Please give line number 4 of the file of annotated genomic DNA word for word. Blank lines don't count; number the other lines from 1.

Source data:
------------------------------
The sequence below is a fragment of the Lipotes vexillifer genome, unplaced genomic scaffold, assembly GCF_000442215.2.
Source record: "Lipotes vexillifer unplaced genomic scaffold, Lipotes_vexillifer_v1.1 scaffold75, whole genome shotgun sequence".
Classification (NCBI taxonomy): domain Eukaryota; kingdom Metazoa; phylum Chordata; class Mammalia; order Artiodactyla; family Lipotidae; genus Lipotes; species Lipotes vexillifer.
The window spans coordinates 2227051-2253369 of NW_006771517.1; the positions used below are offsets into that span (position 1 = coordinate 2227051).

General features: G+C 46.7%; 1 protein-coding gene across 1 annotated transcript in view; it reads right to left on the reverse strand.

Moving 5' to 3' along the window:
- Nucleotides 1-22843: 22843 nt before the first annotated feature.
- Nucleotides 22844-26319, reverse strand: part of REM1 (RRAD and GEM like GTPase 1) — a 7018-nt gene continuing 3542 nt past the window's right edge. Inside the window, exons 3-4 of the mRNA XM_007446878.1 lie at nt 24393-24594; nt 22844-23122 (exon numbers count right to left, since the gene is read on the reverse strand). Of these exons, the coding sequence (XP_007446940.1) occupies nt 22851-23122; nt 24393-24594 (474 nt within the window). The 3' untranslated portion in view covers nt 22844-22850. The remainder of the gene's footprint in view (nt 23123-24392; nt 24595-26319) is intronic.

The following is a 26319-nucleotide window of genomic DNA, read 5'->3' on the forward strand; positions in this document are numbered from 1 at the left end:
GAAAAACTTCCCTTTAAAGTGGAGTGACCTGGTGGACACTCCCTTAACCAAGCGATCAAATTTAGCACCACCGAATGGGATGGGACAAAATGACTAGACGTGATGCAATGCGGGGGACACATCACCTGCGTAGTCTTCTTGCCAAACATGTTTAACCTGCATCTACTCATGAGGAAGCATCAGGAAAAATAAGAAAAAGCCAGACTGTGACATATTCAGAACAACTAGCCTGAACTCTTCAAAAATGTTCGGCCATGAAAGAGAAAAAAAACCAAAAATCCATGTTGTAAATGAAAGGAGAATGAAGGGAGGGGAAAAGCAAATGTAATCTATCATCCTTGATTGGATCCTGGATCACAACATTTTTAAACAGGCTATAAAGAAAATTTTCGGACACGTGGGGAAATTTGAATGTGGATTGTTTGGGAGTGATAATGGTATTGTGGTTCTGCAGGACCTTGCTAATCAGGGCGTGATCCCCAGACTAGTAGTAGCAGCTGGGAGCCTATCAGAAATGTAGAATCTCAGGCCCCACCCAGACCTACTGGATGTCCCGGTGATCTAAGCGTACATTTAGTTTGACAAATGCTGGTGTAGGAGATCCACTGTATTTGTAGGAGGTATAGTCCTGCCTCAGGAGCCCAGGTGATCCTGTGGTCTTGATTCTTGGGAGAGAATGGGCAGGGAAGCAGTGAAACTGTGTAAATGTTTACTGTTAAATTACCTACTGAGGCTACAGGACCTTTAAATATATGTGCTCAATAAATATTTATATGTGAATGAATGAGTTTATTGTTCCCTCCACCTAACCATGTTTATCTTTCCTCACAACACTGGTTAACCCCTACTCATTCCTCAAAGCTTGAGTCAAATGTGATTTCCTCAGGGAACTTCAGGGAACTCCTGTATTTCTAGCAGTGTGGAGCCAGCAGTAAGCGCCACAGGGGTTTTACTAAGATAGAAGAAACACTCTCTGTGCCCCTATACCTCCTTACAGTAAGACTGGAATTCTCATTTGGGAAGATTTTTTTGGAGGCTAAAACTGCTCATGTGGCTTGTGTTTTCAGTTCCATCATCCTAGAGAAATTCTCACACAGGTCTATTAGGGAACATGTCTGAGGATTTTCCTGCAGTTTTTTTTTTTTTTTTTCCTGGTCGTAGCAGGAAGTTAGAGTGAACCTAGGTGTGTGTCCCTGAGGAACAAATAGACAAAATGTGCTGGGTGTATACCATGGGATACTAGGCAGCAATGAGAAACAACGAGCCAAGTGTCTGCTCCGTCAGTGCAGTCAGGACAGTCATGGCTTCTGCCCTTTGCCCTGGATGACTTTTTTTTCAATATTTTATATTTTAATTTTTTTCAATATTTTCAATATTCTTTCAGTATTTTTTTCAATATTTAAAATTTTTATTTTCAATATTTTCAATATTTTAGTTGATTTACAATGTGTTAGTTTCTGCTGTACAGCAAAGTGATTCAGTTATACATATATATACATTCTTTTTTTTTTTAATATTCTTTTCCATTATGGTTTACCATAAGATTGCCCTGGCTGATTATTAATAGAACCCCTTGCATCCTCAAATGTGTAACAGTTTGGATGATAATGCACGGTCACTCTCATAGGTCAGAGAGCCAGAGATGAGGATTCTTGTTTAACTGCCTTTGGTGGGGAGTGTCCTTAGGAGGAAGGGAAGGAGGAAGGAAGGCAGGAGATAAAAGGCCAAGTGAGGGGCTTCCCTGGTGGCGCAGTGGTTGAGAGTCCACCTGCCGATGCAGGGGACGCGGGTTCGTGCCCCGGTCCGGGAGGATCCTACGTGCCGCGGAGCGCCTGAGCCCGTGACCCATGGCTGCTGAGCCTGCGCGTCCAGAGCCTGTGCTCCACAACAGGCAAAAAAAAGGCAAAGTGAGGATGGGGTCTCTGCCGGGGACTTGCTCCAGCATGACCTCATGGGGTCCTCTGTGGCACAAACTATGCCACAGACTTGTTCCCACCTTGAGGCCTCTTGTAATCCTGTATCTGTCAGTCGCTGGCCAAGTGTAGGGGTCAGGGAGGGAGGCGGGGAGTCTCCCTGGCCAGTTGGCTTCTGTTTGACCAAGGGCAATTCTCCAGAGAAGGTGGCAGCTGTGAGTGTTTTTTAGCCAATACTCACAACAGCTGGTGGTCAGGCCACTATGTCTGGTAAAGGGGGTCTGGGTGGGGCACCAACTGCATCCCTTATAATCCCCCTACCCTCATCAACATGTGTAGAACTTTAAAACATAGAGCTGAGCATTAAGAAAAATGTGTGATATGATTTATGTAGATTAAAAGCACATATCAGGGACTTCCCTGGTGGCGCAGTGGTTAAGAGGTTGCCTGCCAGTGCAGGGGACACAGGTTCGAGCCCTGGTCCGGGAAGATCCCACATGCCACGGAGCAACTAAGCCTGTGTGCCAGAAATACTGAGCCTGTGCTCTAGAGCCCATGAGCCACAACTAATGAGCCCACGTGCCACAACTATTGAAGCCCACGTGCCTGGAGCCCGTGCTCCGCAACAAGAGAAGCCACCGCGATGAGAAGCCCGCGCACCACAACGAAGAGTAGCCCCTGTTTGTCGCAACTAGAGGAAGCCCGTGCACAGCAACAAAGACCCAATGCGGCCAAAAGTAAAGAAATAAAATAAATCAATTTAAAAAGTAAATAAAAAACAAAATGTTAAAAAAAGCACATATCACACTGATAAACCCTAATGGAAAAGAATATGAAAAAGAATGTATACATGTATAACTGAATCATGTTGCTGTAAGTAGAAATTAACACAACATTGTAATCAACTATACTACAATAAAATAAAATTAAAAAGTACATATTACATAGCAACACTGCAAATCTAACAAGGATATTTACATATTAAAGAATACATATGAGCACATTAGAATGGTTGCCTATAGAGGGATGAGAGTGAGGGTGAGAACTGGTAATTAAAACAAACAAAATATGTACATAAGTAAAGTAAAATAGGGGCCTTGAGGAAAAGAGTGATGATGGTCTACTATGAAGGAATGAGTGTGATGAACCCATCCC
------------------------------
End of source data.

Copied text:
The window spans coordinates 2227051-2253369 of NW_006771517.1; the positions used below are offsets into that span (position 1 = coordinate 2227051).